Joint letter backs RSPB right to go to court
Environmental NGO's highlight that being able to challenge decisions through the courts is fundamental to democracy
Following a recent advertising campaign by a coalition of businesses asking the RSPB to drop a court case against proposed offshore wind developments, the Trust has came together with several other environmental NGO's to highlight that being able to challenge decisions through the courts, when appropriate and in the public interest, is a fundamental democratic right. The letter sent to several newspapers who ran the adverts (and to date published in the Press and Journal) is below.
The recent advert by the NnG Coalition, asking the RSPB to drop its case against the NnG Offshore Windfarms, in the interest of Scotland’s environment and economy fails to recognise a fundamental democratic principle. It is in the public’s interest, including those charities and bodies representing the public and environmental concerns, to be able to challenge the views and proposals of global businesses and the decisions being made by government. This is even more important when such large developments are being consented in the absence of a full public local inquiry.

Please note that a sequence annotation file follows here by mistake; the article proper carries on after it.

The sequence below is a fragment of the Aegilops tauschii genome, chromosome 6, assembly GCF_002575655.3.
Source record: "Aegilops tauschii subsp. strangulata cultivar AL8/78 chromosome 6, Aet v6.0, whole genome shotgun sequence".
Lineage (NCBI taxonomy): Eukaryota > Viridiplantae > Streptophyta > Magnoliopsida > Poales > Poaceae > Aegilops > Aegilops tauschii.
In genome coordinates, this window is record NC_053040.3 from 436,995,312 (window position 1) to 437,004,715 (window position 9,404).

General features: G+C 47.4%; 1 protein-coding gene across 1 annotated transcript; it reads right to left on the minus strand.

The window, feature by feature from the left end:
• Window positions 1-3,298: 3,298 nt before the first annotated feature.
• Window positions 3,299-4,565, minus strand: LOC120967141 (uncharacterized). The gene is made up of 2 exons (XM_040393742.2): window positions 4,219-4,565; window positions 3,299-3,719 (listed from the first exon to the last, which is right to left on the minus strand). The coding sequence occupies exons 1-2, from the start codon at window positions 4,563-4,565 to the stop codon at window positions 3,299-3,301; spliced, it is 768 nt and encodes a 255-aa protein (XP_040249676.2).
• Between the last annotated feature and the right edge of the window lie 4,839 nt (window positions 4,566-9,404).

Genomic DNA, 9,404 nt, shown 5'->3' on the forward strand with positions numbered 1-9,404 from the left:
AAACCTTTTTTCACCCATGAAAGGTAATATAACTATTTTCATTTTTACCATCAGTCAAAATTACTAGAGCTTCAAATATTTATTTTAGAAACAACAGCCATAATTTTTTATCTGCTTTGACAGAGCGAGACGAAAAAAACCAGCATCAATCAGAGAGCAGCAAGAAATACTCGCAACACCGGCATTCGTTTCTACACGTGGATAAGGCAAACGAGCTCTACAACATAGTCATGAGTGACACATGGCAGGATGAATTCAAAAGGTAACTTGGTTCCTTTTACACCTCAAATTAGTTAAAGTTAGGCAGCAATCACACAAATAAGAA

This case is not just about the impact the development could have on nature – the regional puffin population could be up to 25 per cent smaller as a direct result of the developments – it’s also about the rights of those with an alternative environmental view to challenge the decision making processes, if there are grounds to believe they have been inadequate.
The need for environmental protections from EU Directives, brought into domestic regulation, is currently a hot topic. It involves species which are identified as needing protection, the right of citizens to be involved in environmental decisions and consideration of what weight the specialist advice of organisations including Scottish Natural Heritage should carry.
Moreover, the economic arguments are not all one way. Scotland has recently been voted “the world’s most beautiful country”. Landscape, seascapes and our wonderful birdlife are regularly identified as key to our tourism industry. It is possible that the government simply got this one wrong and it is in all our interests that charities, when appropriate, are able to respectfully challenge such decisions in the courts. We hope the Supreme Court will examine the case carefully.
Andrew Bachell, John Muir Trust
Stuart Brooks, National Trust for Scotland
Jonny Hughes, Scottish Wildlife Trust
John Mayhew, Association for the Protection of Rural Scotland